To Your Health: Heart disease in women: myths and facts
BY THE AMERICAN HEART ASSOCIATION February 25, 2014 12:56PM
The American Heart Association’s Go Red for Women website, www.GoRedforWomen.org, has free tools and resources to help women live longer, stronger, healthier lives, according to the AHA. | Supplied photo
Updated: March 27, 2014 6:09AM
Heart disease is the No. 1 killer of women, taking the life of one mother, daughter, sister or friend every minute.
February is American Heart Month, a time to focus on heart health and separate the myths from the facts.
Myth: Heart disease is for men, and cancer is the real threat for women.
Fact: Heart disease is a killer that strikes more women than men, and is more deadly than all forms of cancer combined. While 1 in 31 American women dies from breast cancer each year, heart disease claims the lives of 1 in 3.
Myth: Heart disease is for old people.
Fact: Heart disease affects women of all ages. For younger women, the combination of birth control pills and smoking boosts heart disease risks by 20 percent. And while the risks do increase with age, things such as overeating and a sedentary lifestyle can cause plaque to accumulate and lead to clogged arteries later in life. But even if you lead a completely healthy lifestyle, being born with an underlying heart condition can be a risk factor.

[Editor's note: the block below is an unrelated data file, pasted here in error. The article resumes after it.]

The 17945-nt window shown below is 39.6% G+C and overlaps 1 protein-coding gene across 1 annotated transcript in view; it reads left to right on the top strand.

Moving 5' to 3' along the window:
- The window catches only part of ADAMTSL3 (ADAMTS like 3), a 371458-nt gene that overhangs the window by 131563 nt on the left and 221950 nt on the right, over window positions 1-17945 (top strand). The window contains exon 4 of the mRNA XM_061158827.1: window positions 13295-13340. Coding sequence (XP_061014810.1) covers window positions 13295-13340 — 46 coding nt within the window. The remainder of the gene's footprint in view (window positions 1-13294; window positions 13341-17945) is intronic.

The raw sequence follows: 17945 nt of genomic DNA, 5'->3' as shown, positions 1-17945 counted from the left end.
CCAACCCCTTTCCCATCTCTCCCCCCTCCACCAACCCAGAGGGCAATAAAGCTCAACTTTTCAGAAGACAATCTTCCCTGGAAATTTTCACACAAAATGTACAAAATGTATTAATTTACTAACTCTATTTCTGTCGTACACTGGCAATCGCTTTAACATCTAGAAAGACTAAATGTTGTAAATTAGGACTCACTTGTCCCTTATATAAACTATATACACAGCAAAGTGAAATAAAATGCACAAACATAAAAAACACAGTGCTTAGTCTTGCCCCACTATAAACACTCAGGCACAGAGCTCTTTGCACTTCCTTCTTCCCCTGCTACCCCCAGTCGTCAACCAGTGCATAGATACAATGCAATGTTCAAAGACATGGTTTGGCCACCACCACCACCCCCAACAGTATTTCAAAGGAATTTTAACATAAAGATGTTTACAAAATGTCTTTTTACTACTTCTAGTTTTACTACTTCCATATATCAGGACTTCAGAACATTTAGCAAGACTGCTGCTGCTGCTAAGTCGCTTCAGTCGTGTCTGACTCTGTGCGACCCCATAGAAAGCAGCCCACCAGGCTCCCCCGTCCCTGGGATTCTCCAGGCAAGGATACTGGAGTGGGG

Myth: Heart disease doesn’t affect women who are fit.
Fact: Even if you’re a yoga-loving, marathon-running workout fiend, your risk for heart disease isn’t completely eliminated. Factors such as cholesterol, eating habits and smoking can counterbalance your other healthy habits. You can be thin and have high cholesterol. The American Heart Association recommends you start getting your cholesterol checked at age 20, or earlier, if your family has a history of heart disease. And while you’re at it, be sure to keep an eye on your blood pressure at your next checkup.
Myth: I don’t have any symptoms.
Fact: Sixty-four percent of women who die suddenly of coronary heart disease had no previous symptoms. Because these symptoms vary greatly between men and women, they’re often misunderstood. Media has conditioned us to believe that the telltale sign of a heart attack is extreme chest pain. But in reality, women are somewhat more likely to experience shortness of breath, nausea/vomiting and back or jaw pain. Other symptoms women should look out for are dizziness, lightheadedness or fainting, pain in the lower chest or upper abdomen and extreme fatigue.
Myth: Heart disease runs in my family, so there’s nothing I can do about it.
Fact: Although women with a family history of heart disease are at higher risk, there’s plenty you can do to dramatically reduce it. Simply create an action plan to keep your heart healthy. Visit the American Heart Association’s Go Red for Women website at www.GoRedforWomen.org for free tools and resources to help you live a longer, stronger, healthier life.